Go backBack to selection

Checking Out Sony’s New NEX-EA50H at Abel Cine Tech: Ergonomics and Low Cost Too

Sony NEX-EA50H

October 30 has come and gone, and with it Sony’s splashy announcement of two 4K additions to their CineAlta “F” series of Super35 cameras — F3, F35, F65 — namely, the F5 and F55. At a moment when Sony’s FS700 uses a Super35 4K sensor to capture low-cost AVCHD, it should have startled no one that Sony’s October surprise would be all about expanding their 4K line-up.

But lost in the social media buildup to the F5/F55 announcement has been the recent introduction of another large-sensor Sony HD camcorder, the NEX-EA50H, a design that tackles, at last, the issue of hand-held ergonomics critical to vérité-style documentary filmmaking. (Call me fogey, but I’m sticking to “filmmaking.”)

The inelegantly named EA50H (takes practice to remember…) is a mash-up of its NXCAM siblings, the FS100 and FS700. Like them, it features an interchangeable Sony e-Mount and records AVCHD to SD cards, Sony Memory Sticks, and Sony’s FMU 128, a solid-state USB drive small as an iPhone that captures eleven hours of continuous HD recording. (I’m a big fan.)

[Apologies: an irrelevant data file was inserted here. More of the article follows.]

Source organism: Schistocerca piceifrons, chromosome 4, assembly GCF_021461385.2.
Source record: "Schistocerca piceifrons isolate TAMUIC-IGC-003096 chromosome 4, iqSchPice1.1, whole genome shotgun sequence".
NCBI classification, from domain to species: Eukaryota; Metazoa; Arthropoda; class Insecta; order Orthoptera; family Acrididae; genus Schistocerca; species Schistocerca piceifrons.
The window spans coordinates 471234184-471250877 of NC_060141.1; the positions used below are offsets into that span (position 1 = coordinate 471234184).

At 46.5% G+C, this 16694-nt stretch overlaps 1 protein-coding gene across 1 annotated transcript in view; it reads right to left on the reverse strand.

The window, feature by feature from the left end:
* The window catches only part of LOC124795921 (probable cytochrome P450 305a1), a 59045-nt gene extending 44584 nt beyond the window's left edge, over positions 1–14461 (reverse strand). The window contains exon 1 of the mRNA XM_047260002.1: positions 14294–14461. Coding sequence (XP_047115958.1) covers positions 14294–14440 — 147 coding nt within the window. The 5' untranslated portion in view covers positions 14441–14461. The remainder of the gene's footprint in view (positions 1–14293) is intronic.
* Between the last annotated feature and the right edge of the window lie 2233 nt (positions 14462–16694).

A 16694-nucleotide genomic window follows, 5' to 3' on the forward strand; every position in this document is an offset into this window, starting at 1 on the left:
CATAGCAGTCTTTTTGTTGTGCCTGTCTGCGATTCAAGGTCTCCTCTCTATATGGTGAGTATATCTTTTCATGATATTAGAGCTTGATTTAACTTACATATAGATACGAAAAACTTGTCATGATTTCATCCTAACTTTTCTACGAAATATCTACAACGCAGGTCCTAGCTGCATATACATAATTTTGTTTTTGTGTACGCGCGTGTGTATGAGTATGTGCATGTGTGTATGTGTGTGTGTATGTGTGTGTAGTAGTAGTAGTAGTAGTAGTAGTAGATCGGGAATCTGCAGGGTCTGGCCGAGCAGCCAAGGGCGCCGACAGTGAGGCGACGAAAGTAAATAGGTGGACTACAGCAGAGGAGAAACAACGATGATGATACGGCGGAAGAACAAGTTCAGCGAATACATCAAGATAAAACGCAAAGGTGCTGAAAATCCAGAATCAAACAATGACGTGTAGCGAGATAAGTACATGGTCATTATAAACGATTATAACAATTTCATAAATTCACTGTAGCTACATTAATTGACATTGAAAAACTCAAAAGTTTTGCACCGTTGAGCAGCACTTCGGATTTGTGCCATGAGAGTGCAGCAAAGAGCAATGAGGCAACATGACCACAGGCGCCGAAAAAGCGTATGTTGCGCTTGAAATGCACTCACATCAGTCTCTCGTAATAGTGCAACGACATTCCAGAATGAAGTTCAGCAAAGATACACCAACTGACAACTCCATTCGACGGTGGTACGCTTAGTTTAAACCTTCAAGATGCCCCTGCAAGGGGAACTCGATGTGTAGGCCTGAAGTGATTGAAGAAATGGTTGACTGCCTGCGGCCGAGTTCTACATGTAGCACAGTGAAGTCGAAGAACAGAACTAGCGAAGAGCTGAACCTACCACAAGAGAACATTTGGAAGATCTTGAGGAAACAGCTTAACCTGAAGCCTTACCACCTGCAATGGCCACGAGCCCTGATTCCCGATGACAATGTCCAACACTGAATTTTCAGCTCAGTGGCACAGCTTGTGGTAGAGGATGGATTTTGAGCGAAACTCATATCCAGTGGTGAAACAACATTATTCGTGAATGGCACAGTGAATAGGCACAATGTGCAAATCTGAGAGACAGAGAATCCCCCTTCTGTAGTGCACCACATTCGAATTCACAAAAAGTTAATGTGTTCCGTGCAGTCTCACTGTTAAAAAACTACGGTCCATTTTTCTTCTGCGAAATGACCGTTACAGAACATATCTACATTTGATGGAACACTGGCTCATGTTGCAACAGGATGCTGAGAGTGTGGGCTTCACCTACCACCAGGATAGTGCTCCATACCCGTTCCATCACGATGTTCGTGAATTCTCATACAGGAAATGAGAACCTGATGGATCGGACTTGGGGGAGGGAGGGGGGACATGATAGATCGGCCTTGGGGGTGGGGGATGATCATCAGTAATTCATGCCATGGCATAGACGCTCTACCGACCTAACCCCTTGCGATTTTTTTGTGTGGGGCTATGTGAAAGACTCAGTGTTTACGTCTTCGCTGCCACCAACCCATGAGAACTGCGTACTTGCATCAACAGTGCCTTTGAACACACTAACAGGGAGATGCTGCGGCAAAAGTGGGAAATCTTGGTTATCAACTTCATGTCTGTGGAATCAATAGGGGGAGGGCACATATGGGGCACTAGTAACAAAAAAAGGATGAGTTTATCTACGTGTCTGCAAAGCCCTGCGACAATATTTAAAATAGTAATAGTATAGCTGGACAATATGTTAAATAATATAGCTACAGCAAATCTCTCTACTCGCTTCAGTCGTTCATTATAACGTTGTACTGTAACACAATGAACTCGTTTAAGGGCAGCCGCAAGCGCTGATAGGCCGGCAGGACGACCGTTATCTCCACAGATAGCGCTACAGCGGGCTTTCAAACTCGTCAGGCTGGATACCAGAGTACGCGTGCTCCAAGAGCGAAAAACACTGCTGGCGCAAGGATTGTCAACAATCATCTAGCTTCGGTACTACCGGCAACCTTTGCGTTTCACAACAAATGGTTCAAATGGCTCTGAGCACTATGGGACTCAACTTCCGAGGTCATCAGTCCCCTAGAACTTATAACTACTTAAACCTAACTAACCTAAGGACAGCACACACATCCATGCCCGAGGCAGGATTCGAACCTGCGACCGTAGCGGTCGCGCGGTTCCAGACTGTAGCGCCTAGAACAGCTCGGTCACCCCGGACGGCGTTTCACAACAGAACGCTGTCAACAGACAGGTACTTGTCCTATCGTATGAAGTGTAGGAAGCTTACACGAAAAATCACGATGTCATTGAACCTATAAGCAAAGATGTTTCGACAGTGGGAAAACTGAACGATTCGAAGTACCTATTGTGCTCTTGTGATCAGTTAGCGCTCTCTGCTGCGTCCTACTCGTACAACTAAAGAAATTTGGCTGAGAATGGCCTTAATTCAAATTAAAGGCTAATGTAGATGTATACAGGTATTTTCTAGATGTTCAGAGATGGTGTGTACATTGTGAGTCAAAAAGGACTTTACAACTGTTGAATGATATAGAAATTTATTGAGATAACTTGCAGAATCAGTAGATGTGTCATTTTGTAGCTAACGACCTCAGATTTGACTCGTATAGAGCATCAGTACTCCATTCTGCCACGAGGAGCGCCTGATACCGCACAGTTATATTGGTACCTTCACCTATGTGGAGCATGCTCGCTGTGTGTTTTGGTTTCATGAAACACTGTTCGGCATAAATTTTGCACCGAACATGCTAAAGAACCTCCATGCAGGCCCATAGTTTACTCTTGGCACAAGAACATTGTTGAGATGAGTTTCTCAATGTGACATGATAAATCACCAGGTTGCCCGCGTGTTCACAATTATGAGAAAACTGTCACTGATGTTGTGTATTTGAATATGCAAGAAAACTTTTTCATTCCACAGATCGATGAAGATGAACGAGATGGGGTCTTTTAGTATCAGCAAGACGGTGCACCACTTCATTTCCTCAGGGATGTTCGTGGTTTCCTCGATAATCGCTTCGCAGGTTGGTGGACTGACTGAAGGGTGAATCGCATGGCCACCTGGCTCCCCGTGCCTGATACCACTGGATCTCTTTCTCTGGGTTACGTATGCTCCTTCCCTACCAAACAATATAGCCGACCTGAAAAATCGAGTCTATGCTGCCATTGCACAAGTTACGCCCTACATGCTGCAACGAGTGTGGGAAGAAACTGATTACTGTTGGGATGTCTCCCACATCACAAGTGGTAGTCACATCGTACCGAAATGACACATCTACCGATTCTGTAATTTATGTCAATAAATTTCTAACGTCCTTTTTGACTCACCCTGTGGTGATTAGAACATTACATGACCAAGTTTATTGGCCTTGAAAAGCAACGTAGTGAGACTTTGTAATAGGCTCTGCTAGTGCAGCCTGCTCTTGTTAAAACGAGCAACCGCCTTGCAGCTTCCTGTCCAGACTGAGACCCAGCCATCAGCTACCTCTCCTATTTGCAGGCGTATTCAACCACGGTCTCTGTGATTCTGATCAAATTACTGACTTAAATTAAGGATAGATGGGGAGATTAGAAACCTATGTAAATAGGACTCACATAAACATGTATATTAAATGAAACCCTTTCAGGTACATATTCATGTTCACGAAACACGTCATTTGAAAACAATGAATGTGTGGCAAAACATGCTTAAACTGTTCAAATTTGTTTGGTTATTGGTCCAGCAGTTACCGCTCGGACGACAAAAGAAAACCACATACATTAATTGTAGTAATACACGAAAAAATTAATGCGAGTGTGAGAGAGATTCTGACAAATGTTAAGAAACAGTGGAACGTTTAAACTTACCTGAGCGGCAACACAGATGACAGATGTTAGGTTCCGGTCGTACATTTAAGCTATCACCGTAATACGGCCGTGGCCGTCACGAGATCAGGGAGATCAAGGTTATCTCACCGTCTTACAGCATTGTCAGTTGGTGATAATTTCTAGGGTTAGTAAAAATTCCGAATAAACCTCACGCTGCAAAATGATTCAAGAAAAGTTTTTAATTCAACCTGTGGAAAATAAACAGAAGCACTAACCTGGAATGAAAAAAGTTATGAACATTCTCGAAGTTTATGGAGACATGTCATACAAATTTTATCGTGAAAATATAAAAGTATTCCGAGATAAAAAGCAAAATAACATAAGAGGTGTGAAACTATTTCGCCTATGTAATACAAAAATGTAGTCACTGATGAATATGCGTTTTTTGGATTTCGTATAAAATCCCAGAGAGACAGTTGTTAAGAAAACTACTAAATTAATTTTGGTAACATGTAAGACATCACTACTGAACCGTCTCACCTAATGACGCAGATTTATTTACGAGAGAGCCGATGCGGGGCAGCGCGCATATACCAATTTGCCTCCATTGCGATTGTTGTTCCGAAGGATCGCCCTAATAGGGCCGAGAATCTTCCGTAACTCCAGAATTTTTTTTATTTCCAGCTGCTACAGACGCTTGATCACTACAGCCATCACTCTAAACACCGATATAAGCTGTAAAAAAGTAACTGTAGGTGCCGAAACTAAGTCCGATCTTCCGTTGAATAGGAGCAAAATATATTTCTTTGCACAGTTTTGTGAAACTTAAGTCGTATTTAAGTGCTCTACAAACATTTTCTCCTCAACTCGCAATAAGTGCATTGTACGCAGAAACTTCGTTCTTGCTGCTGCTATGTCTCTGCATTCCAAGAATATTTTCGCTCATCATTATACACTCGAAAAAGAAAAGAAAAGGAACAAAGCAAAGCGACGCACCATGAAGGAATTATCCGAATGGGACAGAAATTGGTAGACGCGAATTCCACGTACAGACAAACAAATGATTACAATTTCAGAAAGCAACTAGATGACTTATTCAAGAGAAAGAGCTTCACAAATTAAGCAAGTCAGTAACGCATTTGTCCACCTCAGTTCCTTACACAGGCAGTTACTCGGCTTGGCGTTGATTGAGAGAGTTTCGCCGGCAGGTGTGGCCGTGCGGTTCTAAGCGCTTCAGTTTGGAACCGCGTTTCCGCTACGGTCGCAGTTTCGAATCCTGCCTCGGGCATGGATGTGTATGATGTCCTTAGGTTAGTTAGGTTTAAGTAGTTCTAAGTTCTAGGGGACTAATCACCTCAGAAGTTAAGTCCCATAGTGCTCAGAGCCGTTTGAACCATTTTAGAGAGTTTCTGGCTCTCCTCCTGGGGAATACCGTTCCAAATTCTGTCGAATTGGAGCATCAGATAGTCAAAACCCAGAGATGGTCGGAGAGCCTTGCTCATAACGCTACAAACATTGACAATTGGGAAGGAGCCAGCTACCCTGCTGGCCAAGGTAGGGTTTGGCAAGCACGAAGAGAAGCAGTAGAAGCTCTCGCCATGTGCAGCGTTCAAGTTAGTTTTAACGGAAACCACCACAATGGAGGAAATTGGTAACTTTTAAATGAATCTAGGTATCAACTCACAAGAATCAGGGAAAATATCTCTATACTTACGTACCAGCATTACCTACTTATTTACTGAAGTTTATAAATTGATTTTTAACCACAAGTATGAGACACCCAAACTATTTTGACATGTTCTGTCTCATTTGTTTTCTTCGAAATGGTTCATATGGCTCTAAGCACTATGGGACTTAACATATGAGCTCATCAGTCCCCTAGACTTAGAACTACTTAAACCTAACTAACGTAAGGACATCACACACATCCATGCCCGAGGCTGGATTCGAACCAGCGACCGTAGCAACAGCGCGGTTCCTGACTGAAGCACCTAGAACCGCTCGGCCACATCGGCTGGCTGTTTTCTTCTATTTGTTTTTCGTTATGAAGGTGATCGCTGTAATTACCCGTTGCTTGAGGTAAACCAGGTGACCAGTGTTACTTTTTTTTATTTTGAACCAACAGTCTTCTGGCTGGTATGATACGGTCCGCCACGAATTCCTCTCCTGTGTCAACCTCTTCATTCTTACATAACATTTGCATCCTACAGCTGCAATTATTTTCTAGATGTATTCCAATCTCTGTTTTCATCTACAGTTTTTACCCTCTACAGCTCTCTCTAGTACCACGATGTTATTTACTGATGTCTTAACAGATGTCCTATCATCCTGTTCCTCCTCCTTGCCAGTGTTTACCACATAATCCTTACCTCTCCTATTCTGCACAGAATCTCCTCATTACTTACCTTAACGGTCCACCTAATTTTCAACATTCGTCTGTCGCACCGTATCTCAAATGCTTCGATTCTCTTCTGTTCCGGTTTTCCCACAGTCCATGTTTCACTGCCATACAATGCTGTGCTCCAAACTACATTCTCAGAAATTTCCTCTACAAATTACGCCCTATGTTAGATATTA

Abel Cine Tech’s Andy Shipsides demonstrates viewing using the forward-placed LCD panel. (Photo by Mark Forman)


Controls similar to the FS100 and FS700 are rearranged to fit the EA50H’s elongated shape, which, with its body-length handle and shoulder pad at the rear, resembles in profile and size JVC’s popular GY-HD100 1/3-in. 3-CCD camcorder from 2005.

But unlike the GY-HD100 and its subsequent derivations, the EA50H drops the convention of a viewfinder and separate side-mounted LCD in favor of a high-res LCD hinged at the front of the handle that accepts a viewing tube (à la FS100 and FS700). To accommodate the added length of the viewing tube, the EA50H introduces an extensible shoulder pad that adjusts backwards by means of rods.